NEOPROTEROZOIC GEOLOGIC HISTORY OF EASTERN LAURENTIA: EVIDENCE FROM U-PB DATING OF ZIRCON FROM RHYOLITE CLASTS IN MOUNT ROGERS FORMATION CONGLOMERATES, SW VA, USA
The upper MRF is dominated by rhyolite flows and pyroclastic rocks. The lower MRF comprises bimodal volcanic rocks interlayered with coarse arkosic sandstone and polymict conglomerate. Within the sedimentary sequence, the presence of poorly sorted, compositionally immature sediments, rapid changes in lateral and vertical facies, and generally lenticular geometry suggest deposition as alluvial fan deposits. Polymict conglomerates are dominated by boulder- to cobble-sized clasts of rhyolite and granitoids, commonly assumed to be locally derived. Field and petrographic observations reveal several distinctive varieties of rhyolite and granitoid.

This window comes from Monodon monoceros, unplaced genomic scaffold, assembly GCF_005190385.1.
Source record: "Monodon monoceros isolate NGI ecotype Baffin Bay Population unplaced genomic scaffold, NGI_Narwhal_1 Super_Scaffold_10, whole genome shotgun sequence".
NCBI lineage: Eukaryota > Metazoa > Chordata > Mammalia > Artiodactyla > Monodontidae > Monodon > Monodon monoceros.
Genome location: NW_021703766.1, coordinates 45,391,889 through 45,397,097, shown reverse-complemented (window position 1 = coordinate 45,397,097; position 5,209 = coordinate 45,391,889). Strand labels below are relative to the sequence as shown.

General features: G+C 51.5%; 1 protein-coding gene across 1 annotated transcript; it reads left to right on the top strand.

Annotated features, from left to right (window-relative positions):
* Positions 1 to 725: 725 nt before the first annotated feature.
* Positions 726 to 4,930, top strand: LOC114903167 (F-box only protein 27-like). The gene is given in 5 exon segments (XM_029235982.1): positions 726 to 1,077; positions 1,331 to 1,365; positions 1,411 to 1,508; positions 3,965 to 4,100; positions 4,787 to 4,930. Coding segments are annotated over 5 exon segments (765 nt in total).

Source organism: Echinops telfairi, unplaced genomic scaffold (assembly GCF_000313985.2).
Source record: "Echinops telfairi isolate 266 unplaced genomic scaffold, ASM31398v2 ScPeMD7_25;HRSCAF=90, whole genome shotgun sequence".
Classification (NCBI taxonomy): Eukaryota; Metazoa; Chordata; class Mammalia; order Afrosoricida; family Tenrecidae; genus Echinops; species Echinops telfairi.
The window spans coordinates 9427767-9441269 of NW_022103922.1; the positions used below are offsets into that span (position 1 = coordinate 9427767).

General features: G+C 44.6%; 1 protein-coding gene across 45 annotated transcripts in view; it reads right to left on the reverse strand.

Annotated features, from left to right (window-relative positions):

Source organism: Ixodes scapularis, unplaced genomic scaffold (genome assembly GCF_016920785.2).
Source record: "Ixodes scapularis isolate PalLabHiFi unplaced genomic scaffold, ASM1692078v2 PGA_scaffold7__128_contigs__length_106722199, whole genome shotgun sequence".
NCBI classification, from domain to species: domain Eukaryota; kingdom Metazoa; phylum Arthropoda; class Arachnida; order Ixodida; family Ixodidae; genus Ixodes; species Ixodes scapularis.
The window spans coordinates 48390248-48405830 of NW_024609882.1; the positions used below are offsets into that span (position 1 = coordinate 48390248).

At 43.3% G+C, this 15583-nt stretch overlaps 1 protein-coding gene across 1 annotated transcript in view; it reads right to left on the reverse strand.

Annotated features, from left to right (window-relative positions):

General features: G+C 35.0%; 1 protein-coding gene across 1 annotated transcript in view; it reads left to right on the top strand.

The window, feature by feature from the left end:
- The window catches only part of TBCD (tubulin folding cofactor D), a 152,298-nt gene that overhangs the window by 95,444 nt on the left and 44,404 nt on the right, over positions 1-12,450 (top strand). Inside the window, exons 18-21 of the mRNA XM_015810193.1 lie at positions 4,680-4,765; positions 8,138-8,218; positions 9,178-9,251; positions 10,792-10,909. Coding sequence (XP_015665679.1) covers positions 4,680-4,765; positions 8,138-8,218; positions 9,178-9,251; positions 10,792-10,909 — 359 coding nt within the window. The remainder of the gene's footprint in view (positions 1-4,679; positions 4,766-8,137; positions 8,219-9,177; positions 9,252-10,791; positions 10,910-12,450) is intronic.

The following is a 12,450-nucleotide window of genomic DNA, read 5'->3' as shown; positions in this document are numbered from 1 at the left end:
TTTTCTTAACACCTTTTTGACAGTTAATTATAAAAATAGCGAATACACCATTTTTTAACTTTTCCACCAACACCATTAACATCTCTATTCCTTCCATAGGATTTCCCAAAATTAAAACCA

Laser ablation ICP-MS Zircon U-Pb analyses of ten rhyolite clasts and one granitoid clast yield ages (within error of each group) of ~780-775 Ma (4 clasts), ~760 Ma (4 clasts), and ~753 Ma (3 clasts). The granitoid clast shows a large degree of inheritance (grains between 1.2-1.7 Ga), however, 5 relatively concordant grains yield a Concordia Age of 779.5 +/- 11 Ma. The 760-753 Ma ages are consistent with ages of underlying and overlying rhyolites based on SHRIMP ages. However, rhyolite clasts older than 760 Ma demonstrate that a larger volcanic field of longer duration occurred and was uplifted and rapidly eroded. Intracontinental rifting of eastern Laurentia began 20 m.y. earlier than previously known.